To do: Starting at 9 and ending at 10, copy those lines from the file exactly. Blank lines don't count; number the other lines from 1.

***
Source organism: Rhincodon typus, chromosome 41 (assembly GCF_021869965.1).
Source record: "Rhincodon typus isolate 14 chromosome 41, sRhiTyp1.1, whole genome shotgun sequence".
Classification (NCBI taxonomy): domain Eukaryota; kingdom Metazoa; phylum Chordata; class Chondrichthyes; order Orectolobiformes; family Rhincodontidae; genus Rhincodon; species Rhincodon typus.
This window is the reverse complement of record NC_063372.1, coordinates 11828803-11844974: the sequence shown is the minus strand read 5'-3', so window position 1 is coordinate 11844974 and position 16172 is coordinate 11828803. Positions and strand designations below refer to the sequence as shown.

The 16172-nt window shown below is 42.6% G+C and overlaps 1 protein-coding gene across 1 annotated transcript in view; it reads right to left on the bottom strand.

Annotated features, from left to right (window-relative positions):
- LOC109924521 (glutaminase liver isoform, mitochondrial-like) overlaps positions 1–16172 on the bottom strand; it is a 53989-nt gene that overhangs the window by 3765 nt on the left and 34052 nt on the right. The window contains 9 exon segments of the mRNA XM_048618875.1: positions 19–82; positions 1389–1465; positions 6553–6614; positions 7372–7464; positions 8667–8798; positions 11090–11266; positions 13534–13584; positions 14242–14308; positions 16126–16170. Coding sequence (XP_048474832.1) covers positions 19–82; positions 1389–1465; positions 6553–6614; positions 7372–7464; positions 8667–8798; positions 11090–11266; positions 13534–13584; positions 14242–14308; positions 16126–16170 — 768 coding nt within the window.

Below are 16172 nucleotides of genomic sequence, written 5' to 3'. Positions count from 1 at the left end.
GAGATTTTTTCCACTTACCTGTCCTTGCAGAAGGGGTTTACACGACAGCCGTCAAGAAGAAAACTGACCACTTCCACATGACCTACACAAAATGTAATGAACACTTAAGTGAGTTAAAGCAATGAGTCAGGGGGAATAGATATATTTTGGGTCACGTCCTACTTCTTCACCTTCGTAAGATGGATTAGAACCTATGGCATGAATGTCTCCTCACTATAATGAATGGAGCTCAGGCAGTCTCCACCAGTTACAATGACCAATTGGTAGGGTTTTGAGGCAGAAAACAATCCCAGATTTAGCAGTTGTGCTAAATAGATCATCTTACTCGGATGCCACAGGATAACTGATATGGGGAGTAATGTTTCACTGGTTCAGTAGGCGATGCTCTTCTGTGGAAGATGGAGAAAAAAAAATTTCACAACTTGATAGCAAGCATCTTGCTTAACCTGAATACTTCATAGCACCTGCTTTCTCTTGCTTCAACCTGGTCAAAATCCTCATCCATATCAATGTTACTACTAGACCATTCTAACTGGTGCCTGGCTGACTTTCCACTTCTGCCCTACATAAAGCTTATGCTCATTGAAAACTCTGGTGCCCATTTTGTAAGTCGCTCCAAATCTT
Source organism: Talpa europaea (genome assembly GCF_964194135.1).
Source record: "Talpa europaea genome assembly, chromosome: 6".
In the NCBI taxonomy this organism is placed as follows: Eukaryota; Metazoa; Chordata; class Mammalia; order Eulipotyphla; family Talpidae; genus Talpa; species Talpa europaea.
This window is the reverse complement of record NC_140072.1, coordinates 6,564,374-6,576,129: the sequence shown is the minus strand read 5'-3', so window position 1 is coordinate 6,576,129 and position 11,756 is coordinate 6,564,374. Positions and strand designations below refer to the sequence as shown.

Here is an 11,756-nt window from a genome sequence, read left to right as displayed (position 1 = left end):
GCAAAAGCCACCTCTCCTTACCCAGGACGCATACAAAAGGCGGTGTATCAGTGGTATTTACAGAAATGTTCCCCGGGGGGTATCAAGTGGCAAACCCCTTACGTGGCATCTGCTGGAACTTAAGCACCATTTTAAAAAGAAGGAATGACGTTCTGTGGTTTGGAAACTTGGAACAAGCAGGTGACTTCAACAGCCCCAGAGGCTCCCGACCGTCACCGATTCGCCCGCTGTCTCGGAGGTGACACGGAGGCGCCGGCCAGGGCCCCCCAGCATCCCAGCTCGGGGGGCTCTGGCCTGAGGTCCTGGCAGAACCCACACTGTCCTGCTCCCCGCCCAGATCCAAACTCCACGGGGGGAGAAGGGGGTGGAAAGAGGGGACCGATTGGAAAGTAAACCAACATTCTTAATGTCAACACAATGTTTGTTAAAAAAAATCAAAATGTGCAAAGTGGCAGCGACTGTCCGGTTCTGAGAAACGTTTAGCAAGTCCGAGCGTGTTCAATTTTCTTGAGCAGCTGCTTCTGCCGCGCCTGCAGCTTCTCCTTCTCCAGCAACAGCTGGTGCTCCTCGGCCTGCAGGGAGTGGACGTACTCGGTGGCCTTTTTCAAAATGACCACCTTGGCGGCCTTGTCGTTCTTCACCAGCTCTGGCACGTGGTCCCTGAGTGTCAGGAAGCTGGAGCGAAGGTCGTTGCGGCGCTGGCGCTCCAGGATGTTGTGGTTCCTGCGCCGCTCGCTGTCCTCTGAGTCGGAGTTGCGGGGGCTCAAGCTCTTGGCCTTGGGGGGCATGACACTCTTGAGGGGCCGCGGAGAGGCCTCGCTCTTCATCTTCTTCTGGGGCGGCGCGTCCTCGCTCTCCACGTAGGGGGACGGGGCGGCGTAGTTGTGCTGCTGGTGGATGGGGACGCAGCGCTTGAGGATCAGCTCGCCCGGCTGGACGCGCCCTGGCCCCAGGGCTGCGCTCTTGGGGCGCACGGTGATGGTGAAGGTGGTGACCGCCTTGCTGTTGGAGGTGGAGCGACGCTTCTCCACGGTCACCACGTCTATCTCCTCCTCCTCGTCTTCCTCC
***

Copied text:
GAGATTTTTTCCACTTACCTGTCCTTGCAGAAGGGGTTTACACGACAGCCGTCAAGAAGAAAACTGACCACTTCCACATGACCTACACAAAATGTAATGAACACTTAAGTGAGTTAAAGCAATGAGTCAGGGGGAATAGATATATTTTGGGTCACGTCCTACTTCTTCACCTTCGTAAGATGGATTAGAACCTATGGCATGAATGTCTCCTCACTATAATGAATGGAGCTCAGGCAGTCTCCACCAGTTACAATGACCAATTGGTAGGGTTTTGAGGCAGAAAACAATCCCAGATTTAGCAGTTGTGCTAAATAGATCATCTTACTCGGATGCCACAGGATAACTGATATGGGGAGTAATGTTTCACTGGTTCAGTAGGCGATGCTCTTCTGTGGAAGATGGAGAAAAAAAAATTTCACAACTTGATAGCAAGCATCTTGCTTAACCTGAATACTTCATAGCACCTGCTTTCTCTTGCTTCAACCTGGTCAAAATCCTCATCCATATCAATGTTACTACTAGACCATTCTAACTGGTGCCTGGCTGACTTTCCACTTCTGCCCTACATAAAGCTTATGCTCATTGAAAACTCTGGTGCCCATTTTGTAAGTCGCTCCAAATCTT
Source organism: Talpa europaea (genome assembly GCF_964194135.1).